Nine casinos won approval to serve alcohol 24 hours a day, making Cripple Creek the latest Colorado city to embrace around-the-clock liquor sales in gambling halls.
Gamblers from Denver Colorado traveling toward Central City will find Black Hawk first, along the route, therefore making it more convenient to place their wagers at Colorado’s Black Hawk casinos. For this reason, Black Hawk has acquired the highest revenue in Colorado casino gambling, amongst the three towns. In an effort to increase revenue and compete with Black Hawk’s significant casino gambling business, Central City has financed an exit directly off Interstate-70 near Idaho Springs. The 4-lane Central City Parkway exit would give travelers substantially less driving time to reach Central City’s Colorado Casinos, while at the same time taking them off the path to
Another draw for gamblers to visit Colorado’s Central City casinos is the true preservation of national history. Black Hawk’s casinos, on the other hand, have opted for a more glamorous style, constructing their casinos with a glitzy style more akin to Las Vegas. This trend is accentuated by Black Hawk’s 30-plus-story Ameristar resort, a project that changed the face of Colorado gambling.
Cripple Creek is considered to be the middle-man in regards to development, straying more from the historical aspect than Central City, yet avoiding the lights and flamboyance of Black Hawk casinos.
Residents of Colorado frequent the casino gambling facilities, but being a major hot spot for tourists, especially those who come to ski the majestic slopes of the Rockies, Colorado gambling revenue is significantly increased by those vacationing in the mile-high state.
Future lodging boom?
As the popularity of gaming in Cripple Creek has rebounded with a vengeance, following some lean years, as a result of wildfires and flooding that made travel to the city difficult, four of the largest casinos in town are planning to build hotels in the next few years that could double the number of rooms available in the gambling town west of Colorado Springs as it celebrates the 26th anniversary of legalized gambling. This trend is part of an overall effort for the town to become more of a recreational and entertainment destination area.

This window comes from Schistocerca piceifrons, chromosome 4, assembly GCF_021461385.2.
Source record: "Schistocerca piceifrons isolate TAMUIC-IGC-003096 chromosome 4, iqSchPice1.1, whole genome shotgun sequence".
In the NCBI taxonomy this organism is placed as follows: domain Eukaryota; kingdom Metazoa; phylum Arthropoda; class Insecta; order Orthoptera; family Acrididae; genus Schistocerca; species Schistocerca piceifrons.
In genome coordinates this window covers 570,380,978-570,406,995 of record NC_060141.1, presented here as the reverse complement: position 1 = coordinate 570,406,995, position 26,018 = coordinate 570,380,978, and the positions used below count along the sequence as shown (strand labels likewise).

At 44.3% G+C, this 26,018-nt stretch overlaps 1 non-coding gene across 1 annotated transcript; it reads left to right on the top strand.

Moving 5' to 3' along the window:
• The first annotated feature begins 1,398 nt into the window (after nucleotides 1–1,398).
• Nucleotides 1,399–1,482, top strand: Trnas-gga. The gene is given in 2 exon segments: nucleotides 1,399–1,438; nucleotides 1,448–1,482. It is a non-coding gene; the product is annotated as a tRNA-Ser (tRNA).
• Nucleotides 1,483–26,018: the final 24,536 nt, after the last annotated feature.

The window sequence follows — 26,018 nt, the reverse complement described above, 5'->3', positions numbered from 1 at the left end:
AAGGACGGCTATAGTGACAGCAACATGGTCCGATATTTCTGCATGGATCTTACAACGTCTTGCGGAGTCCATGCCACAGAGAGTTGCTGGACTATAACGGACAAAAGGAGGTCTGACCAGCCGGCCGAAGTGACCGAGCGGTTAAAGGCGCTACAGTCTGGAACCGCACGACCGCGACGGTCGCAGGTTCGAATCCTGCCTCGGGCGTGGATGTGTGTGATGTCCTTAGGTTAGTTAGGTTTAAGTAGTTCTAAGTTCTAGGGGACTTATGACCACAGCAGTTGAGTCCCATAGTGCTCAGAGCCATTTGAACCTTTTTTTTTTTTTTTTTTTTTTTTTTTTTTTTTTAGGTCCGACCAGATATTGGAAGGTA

American Gaming Group LLC, Century Casinos Inc., Full House Resorts Inc. and Triple Crown Casinos Inc. all are planning to add rooms to help solve a lodging shortage in Cripple Creek, which has just 450 rooms for customers of its 12 casinos and other visitors to the historic mining and gambling mecca. Those rooms boast an occupancy rate of more than 90 percent – by comparison, Colorado Springs-area hotels averaged 64.8 percent last year – and sell out for special events that frequently lure thousands of visitors to the city, said Steve Kitzman, Cripple Creek’s director of marketing and special events.
Plans last year were approved for the renovation and expansion of the old Palace hotel, a revered gem since the gold rush boom, located on Bennett Avenue. The historic hotel property is currently owned by Century Casinos. Although the project has been put on hold temporarily, the proposed rebirth of the Palace has commanded much attention and appeared to stimulate more interest in lodging ventures in Cripple Creek.
The planned hotels and expansion come as Cripple Creek’s gaming industry is on a roll – revenue collected by the city’s 12 casinos in the first half of the year was up 3.3 percent from the same period in 2015 to $63.6 million and increased last year by 3.7 percent from 2014 to $128 million, according to the Colorado Division of Gaming.
Last year’s annual increase was the first since 2012 and just the second since 2009. Casino profits in Cripple Creek last year were up 22.7 percent to nearly $6 million, just the second profitable year for
the industry since 2008. The industry lost more than $60 million from
2008 to 2013.
Still, even with a return to better times, the local gaming industry is operating with considerably fewer devices and games, with a nearly 30 percent decline in Cripple Creek’s gambling lineup since 2008. This has put a strain on city hall, which collects most of its revenue from betting device fees. As a result, the city is exploring the possibility of a lodging tax to help generate more money for special events/marketing and economic and community development. Officials believe that the town’s future prosperity and gaming health hinges on bringing more visitors into town.
A popular old saying in Colorado is, “If you don’t like the weather, stick around 15 minutes.” This alludes to the fast changes in weather patterns that often occur in the state.
One could apply the same saying to gaming in Colorado. Changes take place often and quickly and usually for the benefit of patrons of these establishments. Local gamblers, visitors and even residents are the big winners of Cripple Creek’s great gaming movement.